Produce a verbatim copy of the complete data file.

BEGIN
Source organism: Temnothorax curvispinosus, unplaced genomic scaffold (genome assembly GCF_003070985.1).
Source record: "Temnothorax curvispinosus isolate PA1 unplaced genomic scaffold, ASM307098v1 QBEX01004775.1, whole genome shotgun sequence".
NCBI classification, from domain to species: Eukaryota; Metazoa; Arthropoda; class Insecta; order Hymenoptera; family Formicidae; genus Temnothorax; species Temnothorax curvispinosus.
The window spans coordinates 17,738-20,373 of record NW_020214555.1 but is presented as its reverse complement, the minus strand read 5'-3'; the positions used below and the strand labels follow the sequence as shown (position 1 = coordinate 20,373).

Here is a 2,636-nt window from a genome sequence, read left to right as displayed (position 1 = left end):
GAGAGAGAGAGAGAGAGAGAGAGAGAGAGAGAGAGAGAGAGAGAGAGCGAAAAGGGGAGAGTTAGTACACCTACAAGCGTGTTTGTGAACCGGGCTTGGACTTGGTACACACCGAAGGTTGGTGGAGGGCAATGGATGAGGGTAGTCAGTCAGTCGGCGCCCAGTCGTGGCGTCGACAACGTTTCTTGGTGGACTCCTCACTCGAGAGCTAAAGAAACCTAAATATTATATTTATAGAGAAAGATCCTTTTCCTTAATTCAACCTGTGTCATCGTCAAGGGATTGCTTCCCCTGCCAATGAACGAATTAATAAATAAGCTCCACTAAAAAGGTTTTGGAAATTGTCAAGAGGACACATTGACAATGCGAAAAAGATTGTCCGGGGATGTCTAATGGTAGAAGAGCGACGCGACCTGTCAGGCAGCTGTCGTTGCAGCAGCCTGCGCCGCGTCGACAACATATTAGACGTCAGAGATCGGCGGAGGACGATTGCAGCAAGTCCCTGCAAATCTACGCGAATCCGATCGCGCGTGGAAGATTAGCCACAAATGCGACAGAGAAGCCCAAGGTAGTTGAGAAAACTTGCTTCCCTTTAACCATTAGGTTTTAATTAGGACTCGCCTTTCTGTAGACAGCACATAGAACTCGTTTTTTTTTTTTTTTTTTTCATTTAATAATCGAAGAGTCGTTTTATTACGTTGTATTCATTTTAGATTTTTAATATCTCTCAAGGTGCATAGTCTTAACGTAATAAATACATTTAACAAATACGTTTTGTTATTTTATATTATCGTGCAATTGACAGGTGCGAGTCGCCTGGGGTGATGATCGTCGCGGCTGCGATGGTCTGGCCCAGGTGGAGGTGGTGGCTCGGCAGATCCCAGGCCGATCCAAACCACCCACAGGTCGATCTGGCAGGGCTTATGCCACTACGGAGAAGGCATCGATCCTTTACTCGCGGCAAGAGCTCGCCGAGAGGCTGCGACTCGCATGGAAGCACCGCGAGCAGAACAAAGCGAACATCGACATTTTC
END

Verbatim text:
Source organism: Temnothorax curvispinosus, unplaced genomic scaffold (genome assembly GCF_003070985.1).
Source record: "Temnothorax curvispinosus isolate PA1 unplaced genomic scaffold, ASM307098v1 QBEX01004775.1, whole genome shotgun sequence".
NCBI classification, from domain to species: Eukaryota; Metazoa; Arthropoda; class Insecta; order Hymenoptera; family Formicidae; genus Temnothorax; species Temnothorax curvispinosus.
The window spans coordinates 17,738-20,373 of record NW_020214555.1 but is presented as its reverse complement, the minus strand read 5'-3'; the positions used below and the strand labels follow the sequence as shown (position 1 = coordinate 20,373).

Here is a 2,636-nt window from a genome sequence, read left to right as displayed (position 1 = left end):
GAGAGAGAGAGAGAGAGAGAGAGAGAGAGAGAGAGAGAGAGAGAGAGCGAAAAGGGGAGAGTTAGTACACCTACAAGCGTGTTTGTGAACCGGGCTTGGACTTGGTACACACCGAAGGTTGGTGGAGGGCAATGGATGAGGGTAGTCAGTCAGTCGGCGCCCAGTCGTGGCGTCGACAACGTTTCTTGGTGGACTCCTCACTCGAGAGCTAAAGAAACCTAAATATTATATTTATAGAGAAAGATCCTTTTCCTTAATTCAACCTGTGTCATCGTCAAGGGATTGCTTCCCCTGCCAATGAACGAATTAATAAATAAGCTCCACTAAAAAGGTTTTGGAAATTGTCAAGAGGACACATTGACAATGCGAAAAAGATTGTCCGGGGATGTCTAATGGTAGAAGAGCGACGCGACCTGTCAGGCAGCTGTCGTTGCAGCAGCCTGCGCCGCGTCGACAACATATTAGACGTCAGAGATCGGCGGAGGACGATTGCAGCAAGTCCCTGCAAATCTACGCGAATCCGATCGCGCGTGGAAGATTAGCCACAAATGCGACAGAGAAGCCCAAGGTAGTTGAGAAAACTTGCTTCCCTTTAACCATTAGGTTTTAATTAGGACTCGCCTTTCTGTAGACAGCACATAGAACTCGTTTTTTTTTTTTTTTTTTTCATTTAATAATCGAAGAGTCGTTTTATTACGTTGTATTCATTTTAGATTTTTAATATCTCTCAAGGTGCATAGTCTTAACGTAATAAATACATTTAACAAATACGTTTTGTTATTTTATATTATCGTGCAATTGACAGGTGCGAGTCGCCTGGGGTGATGATCGTCGCGGCTGCGATGGTCTGGCCCAGGTGGAGGTGGTGGCTCGGCAGATCCCAGGCCGATCCAAACCACCCACAGGTCGATCTGGCAGGGCTTATGCCACTACGGAGAAGGCATCGATCCTTTACTCGCGGCAAGAGCTCGCCGAGAGGCTGCGACTCGCATGGAAGCACCGCGAGCAGAACAAAGCGAACATCGACATTTTC